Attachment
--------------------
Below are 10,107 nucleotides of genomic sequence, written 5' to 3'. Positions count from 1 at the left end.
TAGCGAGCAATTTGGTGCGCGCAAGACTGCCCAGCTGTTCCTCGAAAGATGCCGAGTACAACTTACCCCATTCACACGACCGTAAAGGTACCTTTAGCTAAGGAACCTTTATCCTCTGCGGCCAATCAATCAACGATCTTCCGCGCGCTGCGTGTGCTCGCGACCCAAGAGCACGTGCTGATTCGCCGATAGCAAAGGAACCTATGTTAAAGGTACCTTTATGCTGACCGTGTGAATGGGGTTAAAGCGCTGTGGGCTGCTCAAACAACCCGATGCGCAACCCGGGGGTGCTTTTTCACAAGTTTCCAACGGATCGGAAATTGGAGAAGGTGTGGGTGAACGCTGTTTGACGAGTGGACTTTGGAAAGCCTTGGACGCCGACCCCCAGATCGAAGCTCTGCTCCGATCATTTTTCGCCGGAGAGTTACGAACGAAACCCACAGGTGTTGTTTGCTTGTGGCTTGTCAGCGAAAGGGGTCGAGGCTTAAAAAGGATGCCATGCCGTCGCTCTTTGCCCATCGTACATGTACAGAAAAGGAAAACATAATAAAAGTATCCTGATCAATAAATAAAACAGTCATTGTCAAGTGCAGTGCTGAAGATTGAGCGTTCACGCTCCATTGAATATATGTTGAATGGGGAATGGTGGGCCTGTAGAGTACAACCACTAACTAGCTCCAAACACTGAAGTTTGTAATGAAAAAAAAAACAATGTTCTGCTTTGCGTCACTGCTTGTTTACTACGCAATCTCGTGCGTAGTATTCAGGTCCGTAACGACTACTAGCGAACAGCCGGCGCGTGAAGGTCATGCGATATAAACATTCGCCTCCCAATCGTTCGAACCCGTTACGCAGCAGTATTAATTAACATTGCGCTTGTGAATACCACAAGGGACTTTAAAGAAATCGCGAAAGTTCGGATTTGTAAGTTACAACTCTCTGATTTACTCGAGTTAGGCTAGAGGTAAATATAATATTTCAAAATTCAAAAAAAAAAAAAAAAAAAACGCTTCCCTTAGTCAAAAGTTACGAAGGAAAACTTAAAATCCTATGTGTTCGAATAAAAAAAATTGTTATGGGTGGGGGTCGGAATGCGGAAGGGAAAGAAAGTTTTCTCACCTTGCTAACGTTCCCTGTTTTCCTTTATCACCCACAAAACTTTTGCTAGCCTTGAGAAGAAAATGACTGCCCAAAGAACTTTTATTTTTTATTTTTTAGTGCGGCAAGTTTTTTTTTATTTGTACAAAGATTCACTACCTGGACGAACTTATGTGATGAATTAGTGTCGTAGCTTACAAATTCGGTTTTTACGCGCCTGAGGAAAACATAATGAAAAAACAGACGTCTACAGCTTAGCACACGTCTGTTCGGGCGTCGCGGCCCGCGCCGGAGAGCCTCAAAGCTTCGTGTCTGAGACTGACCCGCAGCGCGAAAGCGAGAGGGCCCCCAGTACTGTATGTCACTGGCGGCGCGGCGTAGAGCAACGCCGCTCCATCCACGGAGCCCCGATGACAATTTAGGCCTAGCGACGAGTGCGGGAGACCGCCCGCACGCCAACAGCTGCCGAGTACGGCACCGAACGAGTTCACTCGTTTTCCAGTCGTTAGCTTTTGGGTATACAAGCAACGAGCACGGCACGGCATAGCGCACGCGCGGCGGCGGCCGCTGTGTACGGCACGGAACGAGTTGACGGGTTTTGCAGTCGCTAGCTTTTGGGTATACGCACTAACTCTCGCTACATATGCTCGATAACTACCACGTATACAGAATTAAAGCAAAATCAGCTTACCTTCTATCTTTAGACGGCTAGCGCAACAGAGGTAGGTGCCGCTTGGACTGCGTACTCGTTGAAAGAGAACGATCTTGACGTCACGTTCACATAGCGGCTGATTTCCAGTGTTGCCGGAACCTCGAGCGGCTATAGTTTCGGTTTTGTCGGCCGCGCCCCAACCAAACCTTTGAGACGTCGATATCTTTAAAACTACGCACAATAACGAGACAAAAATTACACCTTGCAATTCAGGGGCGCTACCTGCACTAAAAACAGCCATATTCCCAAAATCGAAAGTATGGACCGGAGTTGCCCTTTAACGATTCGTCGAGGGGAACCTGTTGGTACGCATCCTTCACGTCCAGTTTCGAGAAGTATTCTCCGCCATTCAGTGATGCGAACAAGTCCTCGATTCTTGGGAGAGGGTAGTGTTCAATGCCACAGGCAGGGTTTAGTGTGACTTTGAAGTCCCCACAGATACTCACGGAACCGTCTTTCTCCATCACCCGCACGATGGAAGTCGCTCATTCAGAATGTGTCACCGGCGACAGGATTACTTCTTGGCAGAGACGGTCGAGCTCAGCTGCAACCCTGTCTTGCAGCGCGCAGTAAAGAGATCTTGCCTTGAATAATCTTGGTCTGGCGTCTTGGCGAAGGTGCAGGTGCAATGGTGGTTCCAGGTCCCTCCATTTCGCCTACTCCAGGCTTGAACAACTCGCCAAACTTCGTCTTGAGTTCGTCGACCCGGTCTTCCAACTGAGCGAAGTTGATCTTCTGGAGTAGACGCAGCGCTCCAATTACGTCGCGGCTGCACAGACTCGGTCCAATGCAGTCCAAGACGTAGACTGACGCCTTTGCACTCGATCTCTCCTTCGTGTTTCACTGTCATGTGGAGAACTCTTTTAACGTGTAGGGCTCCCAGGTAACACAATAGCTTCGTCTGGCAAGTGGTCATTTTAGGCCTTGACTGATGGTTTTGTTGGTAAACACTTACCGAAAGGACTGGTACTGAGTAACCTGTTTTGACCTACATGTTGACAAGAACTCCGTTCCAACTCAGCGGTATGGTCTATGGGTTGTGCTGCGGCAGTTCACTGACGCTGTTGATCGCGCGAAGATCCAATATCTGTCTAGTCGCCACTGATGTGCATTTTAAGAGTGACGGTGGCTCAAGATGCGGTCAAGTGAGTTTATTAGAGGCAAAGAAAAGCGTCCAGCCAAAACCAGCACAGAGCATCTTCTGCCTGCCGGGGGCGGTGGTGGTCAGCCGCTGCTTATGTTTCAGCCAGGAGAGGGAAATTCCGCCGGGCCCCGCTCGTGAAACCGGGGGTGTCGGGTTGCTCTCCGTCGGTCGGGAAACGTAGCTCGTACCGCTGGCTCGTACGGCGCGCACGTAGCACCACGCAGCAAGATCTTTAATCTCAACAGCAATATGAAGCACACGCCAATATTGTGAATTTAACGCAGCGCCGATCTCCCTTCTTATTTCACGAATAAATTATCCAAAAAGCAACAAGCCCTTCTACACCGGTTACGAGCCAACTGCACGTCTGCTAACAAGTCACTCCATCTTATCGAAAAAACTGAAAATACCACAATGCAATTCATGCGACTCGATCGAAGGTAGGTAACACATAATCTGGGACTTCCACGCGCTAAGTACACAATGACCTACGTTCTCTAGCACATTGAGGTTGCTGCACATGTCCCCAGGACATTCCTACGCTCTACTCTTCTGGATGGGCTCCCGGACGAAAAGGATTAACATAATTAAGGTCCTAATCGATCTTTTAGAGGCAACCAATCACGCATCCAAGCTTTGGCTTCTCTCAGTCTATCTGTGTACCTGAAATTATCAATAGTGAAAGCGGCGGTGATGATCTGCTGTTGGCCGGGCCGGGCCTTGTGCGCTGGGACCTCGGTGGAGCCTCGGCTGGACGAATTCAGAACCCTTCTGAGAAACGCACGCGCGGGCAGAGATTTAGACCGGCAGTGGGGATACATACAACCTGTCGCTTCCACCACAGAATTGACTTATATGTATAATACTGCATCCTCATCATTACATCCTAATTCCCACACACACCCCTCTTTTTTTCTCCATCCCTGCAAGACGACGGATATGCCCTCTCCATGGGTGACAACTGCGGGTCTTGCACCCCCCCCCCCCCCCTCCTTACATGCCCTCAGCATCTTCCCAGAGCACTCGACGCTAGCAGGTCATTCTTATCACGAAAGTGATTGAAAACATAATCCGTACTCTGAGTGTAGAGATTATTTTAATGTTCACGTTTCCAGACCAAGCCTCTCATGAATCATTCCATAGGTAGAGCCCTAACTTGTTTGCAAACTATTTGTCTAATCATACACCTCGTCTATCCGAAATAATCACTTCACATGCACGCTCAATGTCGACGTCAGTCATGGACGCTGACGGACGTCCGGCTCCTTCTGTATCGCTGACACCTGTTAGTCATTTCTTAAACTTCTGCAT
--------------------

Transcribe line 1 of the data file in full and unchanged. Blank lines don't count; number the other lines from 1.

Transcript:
Below are 10,107 nucleotides of genomic sequence, written 5' to 3'. Positions count from 1 at the left end.